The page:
Am not a Doc - just a fellow sufferer :-)

  • Hi

    To concur with the poster who suggested getting a full thyroid panel and antibodies tested. Low or high thyroid (specifically T3) can cause palps and atrial fibrulation (a quick scoot on pubmed and any doctor should know that heart and thyroid are intimately connected!! And good cardiologists know all about T3!!). medind.nic.in/jac/t09/i3/ja...

    As can low magnesium, low iron, low B12, low Vit D and wonky electrolytes. Magnesium glycinate is good for palps. Low iron in particular will make you feel hypER even if you are hyPO. Muscle aches, fatigue etc can be both a HYPER and a HYPO symptom. Air hunger is usually a hyPO symptom.

    Many find they do fine on levo for many years and then gradually things start to deteriorate if you haven't got your 'ducks in a row'.

    Your GP is lying, they don't only do the TSH test, what he's saying is he won't authorise any other tests, not the same thing.

    If you can afford it suggest getting your own tests - Blue Horizon do a good bundle of tests, I think it's Comprehensive Blood Test V - which tests pretty much all of the above, you'd then add a T3 test on top, blood drawn at local Nuffield or Spire hospital. They have some deals on at the moment I think.

    It is possible to have something called 'T4 Toxicity' whereby the T4 is sloshing around in your blood but it can't convert or get into your cells - due to a conversion block or low co-factors. This is where you feel kind of hyper and hypo at the same time.

    T4 has a half life of 8 days, so it'll take a while for the accidental overdose to work it's way down and skipping your meds for a few days was probably wise (as you had plenty of it in your body already) and you will feel all over the place as suddenly your body had a much higher dose to deal with (particularly if your body can't use it properly, which it sounds like might be the case).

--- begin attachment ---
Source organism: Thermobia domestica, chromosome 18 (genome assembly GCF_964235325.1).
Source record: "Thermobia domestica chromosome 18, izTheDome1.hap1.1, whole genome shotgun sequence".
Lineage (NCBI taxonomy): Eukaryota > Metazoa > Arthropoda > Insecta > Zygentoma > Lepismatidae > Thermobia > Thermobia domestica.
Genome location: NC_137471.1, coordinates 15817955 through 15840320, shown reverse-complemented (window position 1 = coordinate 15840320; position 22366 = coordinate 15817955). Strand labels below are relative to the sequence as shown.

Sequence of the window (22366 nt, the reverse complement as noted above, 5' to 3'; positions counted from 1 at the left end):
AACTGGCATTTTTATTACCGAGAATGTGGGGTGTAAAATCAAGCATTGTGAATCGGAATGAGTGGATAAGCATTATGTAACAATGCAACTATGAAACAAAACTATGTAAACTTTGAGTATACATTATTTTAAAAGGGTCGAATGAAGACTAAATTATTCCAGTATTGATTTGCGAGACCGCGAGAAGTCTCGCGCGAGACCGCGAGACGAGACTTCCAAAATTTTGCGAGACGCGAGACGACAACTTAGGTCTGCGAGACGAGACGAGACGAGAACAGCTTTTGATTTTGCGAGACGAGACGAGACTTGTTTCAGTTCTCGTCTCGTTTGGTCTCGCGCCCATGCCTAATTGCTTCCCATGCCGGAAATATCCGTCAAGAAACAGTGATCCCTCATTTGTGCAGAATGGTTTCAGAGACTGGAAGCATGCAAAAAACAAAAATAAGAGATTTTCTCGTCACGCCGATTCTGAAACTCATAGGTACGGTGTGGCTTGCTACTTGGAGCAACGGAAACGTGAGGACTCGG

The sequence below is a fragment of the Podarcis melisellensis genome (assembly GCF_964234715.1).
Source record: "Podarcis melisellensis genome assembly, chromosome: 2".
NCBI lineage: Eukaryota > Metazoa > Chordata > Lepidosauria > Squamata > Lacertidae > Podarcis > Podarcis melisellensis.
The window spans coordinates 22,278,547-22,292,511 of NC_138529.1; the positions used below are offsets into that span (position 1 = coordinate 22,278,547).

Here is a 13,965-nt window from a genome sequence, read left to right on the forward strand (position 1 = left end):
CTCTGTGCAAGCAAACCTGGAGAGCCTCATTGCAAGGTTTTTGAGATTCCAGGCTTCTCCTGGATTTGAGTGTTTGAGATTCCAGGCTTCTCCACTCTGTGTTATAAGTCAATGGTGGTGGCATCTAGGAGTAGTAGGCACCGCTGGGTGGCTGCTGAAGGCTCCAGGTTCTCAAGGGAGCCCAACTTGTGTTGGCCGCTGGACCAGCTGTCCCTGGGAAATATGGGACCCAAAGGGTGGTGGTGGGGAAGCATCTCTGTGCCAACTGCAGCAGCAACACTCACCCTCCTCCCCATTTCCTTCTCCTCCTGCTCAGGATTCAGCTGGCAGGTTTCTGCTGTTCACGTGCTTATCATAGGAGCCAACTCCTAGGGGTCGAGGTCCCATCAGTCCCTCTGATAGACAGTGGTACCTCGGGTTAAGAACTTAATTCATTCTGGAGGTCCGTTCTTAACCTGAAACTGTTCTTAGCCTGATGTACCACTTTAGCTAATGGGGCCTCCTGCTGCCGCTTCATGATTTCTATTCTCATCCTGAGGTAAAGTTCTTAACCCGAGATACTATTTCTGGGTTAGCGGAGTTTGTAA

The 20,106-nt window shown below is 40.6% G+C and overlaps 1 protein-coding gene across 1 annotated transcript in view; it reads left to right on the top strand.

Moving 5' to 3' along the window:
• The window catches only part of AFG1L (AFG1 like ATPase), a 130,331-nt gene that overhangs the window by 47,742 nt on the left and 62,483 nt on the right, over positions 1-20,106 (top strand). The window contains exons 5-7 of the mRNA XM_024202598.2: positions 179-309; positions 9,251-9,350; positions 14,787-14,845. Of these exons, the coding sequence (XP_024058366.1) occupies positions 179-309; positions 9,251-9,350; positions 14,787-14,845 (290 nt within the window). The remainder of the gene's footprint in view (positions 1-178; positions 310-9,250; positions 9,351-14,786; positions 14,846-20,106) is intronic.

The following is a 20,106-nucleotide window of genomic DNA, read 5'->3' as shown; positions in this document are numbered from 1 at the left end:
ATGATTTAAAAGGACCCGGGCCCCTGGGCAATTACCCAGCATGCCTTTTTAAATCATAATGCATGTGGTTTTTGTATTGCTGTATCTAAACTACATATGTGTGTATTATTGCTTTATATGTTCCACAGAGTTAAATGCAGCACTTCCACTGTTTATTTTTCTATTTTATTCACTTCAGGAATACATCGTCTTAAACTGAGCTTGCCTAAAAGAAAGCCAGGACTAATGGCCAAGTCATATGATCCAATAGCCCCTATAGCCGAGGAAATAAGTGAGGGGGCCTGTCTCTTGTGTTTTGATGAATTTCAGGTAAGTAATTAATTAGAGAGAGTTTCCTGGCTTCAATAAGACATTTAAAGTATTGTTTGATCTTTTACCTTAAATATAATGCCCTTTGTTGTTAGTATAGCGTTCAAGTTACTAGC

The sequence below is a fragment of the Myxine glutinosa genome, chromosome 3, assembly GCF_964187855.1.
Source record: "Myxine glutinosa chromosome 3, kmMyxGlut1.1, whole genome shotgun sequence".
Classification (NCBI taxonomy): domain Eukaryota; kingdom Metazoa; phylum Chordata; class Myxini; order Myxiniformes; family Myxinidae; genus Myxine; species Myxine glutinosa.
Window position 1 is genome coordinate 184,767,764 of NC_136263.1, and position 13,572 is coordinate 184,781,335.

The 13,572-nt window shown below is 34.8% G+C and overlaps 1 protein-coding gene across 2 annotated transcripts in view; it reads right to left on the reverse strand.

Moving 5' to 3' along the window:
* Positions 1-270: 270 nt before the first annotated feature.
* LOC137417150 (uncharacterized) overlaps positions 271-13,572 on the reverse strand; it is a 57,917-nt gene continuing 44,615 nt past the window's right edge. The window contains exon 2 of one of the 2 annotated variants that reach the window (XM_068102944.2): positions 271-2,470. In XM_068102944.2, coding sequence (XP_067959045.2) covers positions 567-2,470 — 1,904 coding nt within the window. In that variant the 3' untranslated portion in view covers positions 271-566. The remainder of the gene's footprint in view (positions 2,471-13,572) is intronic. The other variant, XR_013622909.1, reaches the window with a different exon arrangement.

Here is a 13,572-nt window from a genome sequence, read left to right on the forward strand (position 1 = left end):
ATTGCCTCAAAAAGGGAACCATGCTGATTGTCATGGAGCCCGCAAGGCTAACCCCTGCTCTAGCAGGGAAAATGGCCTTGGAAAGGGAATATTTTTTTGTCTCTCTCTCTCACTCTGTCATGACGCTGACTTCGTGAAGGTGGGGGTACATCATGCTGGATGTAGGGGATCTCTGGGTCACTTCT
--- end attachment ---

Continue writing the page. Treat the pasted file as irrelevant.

Try not to panic .... but now is probably the time to put your hands on the steering wheel of your own care ....

    Good luck



  • I so agree with everything GirlScout has said here. Don't panic and take control of things by having all the tests, private if necessary. I had all the same issues, Cardiologist was worse than useless, totally ignoring the relevance of a below range T3 level and hideous ectopic beats. Turned out that levothyroxine was making me toxic, I had barely any Ferritin or B12 and my adrenals were just about keeping me alive after six years on Levothyroxine.

  • Dear Lorraincleaver

    Did u stop taking Levo? What did u do instead?


  • Hi marialefkada, yes I stopped levo and moved on to Nature-Throid natural desiccated thyroid. It was like rising from the dead!

  • Try going to see Dr. Peatfield. He brilliant but busy. Have you checked adrenal situation? If it not working properly your body cant absorb levothroxine. Read Your Thyroid and how to treat it by Dr. P. It clarifies everything and how to deal. Your symptoms sound very familiar and can be dealt with. But do something different!

  • I have the symptoms you describe when my T3 levels drop, have you had this checked recently, they can be low even with what is classed as a 'normal' TSH. You also need to have your iron, Ferritin & B vitamin levels checked out, as even though you are taking Levothyroxine this is only T4, if you have any other deficiencies the conversion of T4-T3 can be seriously effected.

  • In the end "going private" is sometimes the best solution if you can afford the consultation fee which can be anything from £100 GBP to £200. And any tests will cost extra to the above.

    The problem will come if your GP will not give you a referral - as Consultants (in the U.K. where I am) can not usually be approached directly. Some towns and cities have what are effectively "private" GPs, and going to one of these first might be an possible idea for obtaining a second opinion. I have consulted one twice in Edinburgh, Scotland, at a cost of £70 each time. And there are also "walk-in centers".